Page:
Mosquitoes, kanji, and Shiga

蚊にたくさん刺されました。 (I got a lot of mosquito bites.)  I don’t get eaten by bugs in the US, but in Japan?  Maro-san, my lab buddy, is also getting eaten alive.  I’m practicing my Japanese by joking how Maro might not have plans for lunch, but the mosquitoes do (eating Maro).  美味しいですね!  (Tasty!)

Speaking of tasty, the best way to short-circuit the brain of my Japanese labmates?  Tell them you like fermented soybean sushi:
“Sondy-san, what sort of sushi do you like?”
“Mmm, nattō is good.”
“What?!  Nattō?!  Honto desu ka?”  (Really?)
“Honto desu yo!”  (It’s the truth, with extra emphasis!)

Spoken Japanese is remaining difficult: the parts of this language that I can actually use I learned from the Pimsleur CDs from the Marin County Library.  Repetition, constant drilling, and structure helped tremendously.  Conjugating anything, whether verbs or adjectives, on my own is still really hard.  Particles remain a bit of a mystery.  Anyone want to mail me a workbook or Audible credits so I can download the rest of the Pimsleur lessons?

However, reading Japanese, especially kanji, is a little easier now that I’ve discovered two features of the Kotoba! iPhone app.  Not only does Kotoba! have a Japanese-English dictionary that accepts input in kana or Roman characters; not only does it work without an Internet connection (super important); not only does it show you stroke order for kanji… Kotoba! lets you look up kanji without knowing how it’s read.

What?!  (Or, Vaaat vaat VAAAT? as Maro-san often exclaims.)  Using either the Traditional Chinese keyboard, or the SKIP method, I can sit on the bus and decipher ads to my heart’s content without bothering anyone around me.  (Okay, occasionally I bug Maro-san or Tatsuya-san for a stroke count, but in general I’m gaining independence in my ability to read Japanese.)

First off, the SKIP classification is amazing: it lets you look up kanji based on shape and stroke, which is incredibly useful for me.  Let’s take 蚊, mosquito, which looks like two figures side-by-side.  With SKIP, I select Left-Right pattern, then guess at the number of strokes in the leftmost figure (six).

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Hello from Kokubunji, Tokyo, Japan!

A few days after graduation, I wandered into the Japan office of the MIT International Science and Technology Initiative (MISTI).  I wasn’t really expecting anything to come of the meeting, but a few weeks later I received an email from an aerodynamics researcher at the Japanese Aerospace Exploration Agency (JAXA, sort of the Japanese equivalent to NASA) offering me a six-week unpaid internship outside of Tōkyō.  I’ll be working on a project that has the ultimate goal of preventing icing on airplanes,which means doing more “fundamental research” into supercold water and luminescent coatings.  MISTI generously offered to cover airfare and a small stipend for living; my mom’s friend Sayoko Kinoshita arranged for me to stay with her friend Takako a few train stops away from the JAXA office; and I suddenly found myself trying to read subway signs in Tōkyō and wondering what exactly I’d gotten myself into for a month and a half.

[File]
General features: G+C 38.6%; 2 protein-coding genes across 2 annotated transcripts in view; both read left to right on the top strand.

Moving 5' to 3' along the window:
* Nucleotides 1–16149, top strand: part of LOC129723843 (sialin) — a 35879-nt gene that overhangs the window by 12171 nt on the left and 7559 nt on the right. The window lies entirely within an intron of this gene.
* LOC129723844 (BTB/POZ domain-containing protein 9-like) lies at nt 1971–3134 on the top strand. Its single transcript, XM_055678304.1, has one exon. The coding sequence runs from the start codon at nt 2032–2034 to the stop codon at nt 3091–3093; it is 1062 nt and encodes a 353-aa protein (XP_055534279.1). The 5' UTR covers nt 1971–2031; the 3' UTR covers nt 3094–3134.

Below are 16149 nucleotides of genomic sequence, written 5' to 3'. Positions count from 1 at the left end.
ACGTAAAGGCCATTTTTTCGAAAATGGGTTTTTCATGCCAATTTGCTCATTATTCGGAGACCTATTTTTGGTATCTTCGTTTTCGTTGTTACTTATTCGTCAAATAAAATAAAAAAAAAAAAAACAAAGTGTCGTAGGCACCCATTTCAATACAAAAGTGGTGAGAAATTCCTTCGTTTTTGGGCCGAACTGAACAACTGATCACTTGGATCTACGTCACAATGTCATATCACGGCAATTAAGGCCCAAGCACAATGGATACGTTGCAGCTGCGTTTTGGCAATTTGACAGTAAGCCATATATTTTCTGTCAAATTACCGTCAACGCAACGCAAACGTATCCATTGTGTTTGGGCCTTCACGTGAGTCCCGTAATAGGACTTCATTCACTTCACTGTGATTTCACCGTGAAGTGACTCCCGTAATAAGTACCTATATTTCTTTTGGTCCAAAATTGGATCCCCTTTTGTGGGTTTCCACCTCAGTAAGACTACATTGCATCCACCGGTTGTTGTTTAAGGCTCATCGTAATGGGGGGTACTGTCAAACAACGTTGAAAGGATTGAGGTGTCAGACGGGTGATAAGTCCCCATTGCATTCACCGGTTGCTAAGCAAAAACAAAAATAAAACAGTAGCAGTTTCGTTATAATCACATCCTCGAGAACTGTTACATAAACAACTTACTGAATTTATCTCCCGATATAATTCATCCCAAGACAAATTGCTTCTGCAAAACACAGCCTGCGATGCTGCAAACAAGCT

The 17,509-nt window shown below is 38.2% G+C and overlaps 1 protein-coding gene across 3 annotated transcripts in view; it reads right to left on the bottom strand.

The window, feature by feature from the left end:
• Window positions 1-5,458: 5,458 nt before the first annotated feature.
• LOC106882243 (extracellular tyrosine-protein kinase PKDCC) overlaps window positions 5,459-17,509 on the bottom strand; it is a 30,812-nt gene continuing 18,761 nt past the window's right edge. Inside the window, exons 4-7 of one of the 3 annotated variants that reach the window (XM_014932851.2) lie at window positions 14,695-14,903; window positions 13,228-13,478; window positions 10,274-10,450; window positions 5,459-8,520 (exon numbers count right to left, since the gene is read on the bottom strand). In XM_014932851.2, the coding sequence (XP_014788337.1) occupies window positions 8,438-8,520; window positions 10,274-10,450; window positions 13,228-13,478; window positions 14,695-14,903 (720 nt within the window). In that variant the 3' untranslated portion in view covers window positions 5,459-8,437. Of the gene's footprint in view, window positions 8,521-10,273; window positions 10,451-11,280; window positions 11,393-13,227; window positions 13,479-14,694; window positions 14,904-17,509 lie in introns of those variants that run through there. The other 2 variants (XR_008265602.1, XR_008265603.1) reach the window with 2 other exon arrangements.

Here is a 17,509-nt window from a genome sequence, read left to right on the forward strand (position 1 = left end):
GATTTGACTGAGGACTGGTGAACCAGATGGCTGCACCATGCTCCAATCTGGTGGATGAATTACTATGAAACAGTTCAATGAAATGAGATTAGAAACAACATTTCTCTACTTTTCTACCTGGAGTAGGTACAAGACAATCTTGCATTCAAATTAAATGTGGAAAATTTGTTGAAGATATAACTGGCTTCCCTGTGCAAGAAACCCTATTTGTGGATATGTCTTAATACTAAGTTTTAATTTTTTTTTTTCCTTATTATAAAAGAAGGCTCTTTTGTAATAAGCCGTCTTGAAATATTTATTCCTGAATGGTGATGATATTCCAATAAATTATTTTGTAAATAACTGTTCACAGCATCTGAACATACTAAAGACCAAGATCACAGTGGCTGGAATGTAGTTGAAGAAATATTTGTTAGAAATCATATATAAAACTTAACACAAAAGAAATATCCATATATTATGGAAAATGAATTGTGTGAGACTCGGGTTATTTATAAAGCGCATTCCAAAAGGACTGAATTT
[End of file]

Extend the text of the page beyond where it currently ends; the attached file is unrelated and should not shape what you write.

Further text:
Sayoko picked me up at the Haneda airport at 5 am on Thursday when I arrived, then dropped me off at Tōkyō Station so I wouldn’t have to switch trains twice while hauling bags laden with gifts and food.  The train system here is easy to navigate for us gajin with limited Japanese reading comprehension: stops are announced in Japanese and English, and the signs are in kanji, hiragana, and English.  Reading hiragana, the Japanese syllabary for native words, as well as katakana, the syllabary for words of foreign origin, makes life a lot easier around here. Kanji, on the other hand?  My goal is to learn one or two per day in terms of reading and writing, and maybe even the stroke order.

Takako picked me up in her car and we drove to her home in Fujimoto, a neighborhood of Kokubunji City, which is part of the Tōkyō prefecture.  The streets are narrow and there are trees everywhere: persimmon, oranges, magnolia, loquat, apple… it’s astoundingly verdant and leafy compared to the dry expanses of Northern California and the Middle East.  Alas, figs (and just about most things) are four times more expensive here than they are in Jerusalem or San Francisco or Boston.

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